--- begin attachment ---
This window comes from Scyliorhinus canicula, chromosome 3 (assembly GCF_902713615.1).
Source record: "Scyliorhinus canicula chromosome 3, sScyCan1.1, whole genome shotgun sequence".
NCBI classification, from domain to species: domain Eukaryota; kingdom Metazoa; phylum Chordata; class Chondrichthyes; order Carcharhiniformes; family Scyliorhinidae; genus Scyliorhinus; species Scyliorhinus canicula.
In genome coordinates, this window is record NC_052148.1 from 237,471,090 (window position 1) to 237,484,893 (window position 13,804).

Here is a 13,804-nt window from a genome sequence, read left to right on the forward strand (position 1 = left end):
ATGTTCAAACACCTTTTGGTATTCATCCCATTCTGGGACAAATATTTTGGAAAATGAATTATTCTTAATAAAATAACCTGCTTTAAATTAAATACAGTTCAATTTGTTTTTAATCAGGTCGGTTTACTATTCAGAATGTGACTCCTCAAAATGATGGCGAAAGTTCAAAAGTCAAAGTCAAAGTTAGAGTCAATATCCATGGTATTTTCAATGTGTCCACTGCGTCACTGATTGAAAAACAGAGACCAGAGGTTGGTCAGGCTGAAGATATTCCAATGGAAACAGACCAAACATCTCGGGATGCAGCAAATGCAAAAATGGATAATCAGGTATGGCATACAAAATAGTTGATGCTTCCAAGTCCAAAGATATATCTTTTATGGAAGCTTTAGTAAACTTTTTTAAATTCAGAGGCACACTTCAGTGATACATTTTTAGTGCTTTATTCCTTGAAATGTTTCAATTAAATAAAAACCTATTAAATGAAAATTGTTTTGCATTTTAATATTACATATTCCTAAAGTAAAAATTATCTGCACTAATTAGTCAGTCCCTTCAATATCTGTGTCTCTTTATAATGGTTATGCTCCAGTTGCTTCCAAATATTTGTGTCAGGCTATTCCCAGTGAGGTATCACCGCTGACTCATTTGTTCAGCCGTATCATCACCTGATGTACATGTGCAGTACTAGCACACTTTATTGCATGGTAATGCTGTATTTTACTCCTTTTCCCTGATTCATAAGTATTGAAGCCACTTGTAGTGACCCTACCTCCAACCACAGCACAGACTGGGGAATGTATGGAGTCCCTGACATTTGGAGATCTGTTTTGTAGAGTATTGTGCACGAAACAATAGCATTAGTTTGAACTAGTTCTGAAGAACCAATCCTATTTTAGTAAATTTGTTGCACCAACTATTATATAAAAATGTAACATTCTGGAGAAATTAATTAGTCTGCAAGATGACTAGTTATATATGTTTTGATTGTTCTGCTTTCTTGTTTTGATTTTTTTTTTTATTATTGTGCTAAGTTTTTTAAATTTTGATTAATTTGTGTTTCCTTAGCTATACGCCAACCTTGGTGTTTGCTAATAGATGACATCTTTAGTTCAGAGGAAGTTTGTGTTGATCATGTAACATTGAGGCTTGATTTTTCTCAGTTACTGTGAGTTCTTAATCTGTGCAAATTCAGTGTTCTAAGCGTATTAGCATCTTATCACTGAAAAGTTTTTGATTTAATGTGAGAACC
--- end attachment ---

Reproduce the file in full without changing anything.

This window comes from Scyliorhinus canicula, chromosome 3 (assembly GCF_902713615.1).
Source record: "Scyliorhinus canicula chromosome 3, sScyCan1.1, whole genome shotgun sequence".
NCBI classification, from domain to species: domain Eukaryota; kingdom Metazoa; phylum Chordata; class Chondrichthyes; order Carcharhiniformes; family Scyliorhinidae; genus Scyliorhinus; species Scyliorhinus canicula.
In genome coordinates, this window is record NC_052148.1 from 237,471,090 (window position 1) to 237,484,893 (window position 13,804).

Here is a 13,804-nt window from a genome sequence, read left to right on the forward strand (position 1 = left end):
ATGTTCAAACACCTTTTGGTATTCATCCCATTCTGGGACAAATATTTTGGAAAATGAATTATTCTTAATAAAATAACCTGCTTTAAATTAAATACAGTTCAATTTGTTTTTAATCAGGTCGGTTTACTATTCAGAATGTGACTCCTCAAAATGATGGCGAAAGTTCAAAAGTCAAAGTCAAAGTTAGAGTCAATATCCATGGTATTTTCAATGTGTCCACTGCGTCACTGATTGAAAAACAGAGACCAGAGGTTGGTCAGGCTGAAGATATTCCAATGGAAACAGACCAAACATCTCGGGATGCAGCAAATGCAAAAATGGATAATCAGGTATGGCATACAAAATAGTTGATGCTTCCAAGTCCAAAGATATATCTTTTATGGAAGCTTTAGTAAACTTTTTTAAATTCAGAGGCACACTTCAGTGATACATTTTTAGTGCTTTATTCCTTGAAATGTTTCAATTAAATAAAAACCTATTAAATGAAAATTGTTTTGCATTTTAATATTACATATTCCTAAAGTAAAAATTATCTGCACTAATTAGTCAGTCCCTTCAATATCTGTGTCTCTTTATAATGGTTATGCTCCAGTTGCTTCCAAATATTTGTGTCAGGCTATTCCCAGTGAGGTATCACCGCTGACTCATTTGTTCAGCCGTATCATCACCTGATGTACATGTGCAGTACTAGCACACTTTATTGCATGGTAATGCTGTATTTTACTCCTTTTCCCTGATTCATAAGTATTGAAGCCACTTGTAGTGACCCTACCTCCAACCACAGCACAGACTGGGGAATGTATGGAGTCCCTGACATTTGGAGATCTGTTTTGTAGAGTATTGTGCACGAAACAATAGCATTAGTTTGAACTAGTTCTGAAGAACCAATCCTATTTTAGTAAATTTGTTGCACCAACTATTATATAAAAATGTAACATTCTGGAGAAATTAATTAGTCTGCAAGATGACTAGTTATATATGTTTTGATTGTTCTGCTTTCTTGTTTTGATTTTTTTTTTTATTATTGTGCTAAGTTTTTTAAATTTTGATTAATTTGTGTTTCCTTAGCTATACGCCAACCTTGGTGTTTGCTAATAGATGACATCTTTAGTTCAGAGGAAGTTTGTGTTGATCATGTAACATTGAGGCTTGATTTTTCTCAGTTACTGTGAGTTCTTAATCTGTGCAAATTCAGTGTTCTAAGCGTATTAGCATCTTATCACTGAAAAGTTTTTGATTTAATGTGAGAACC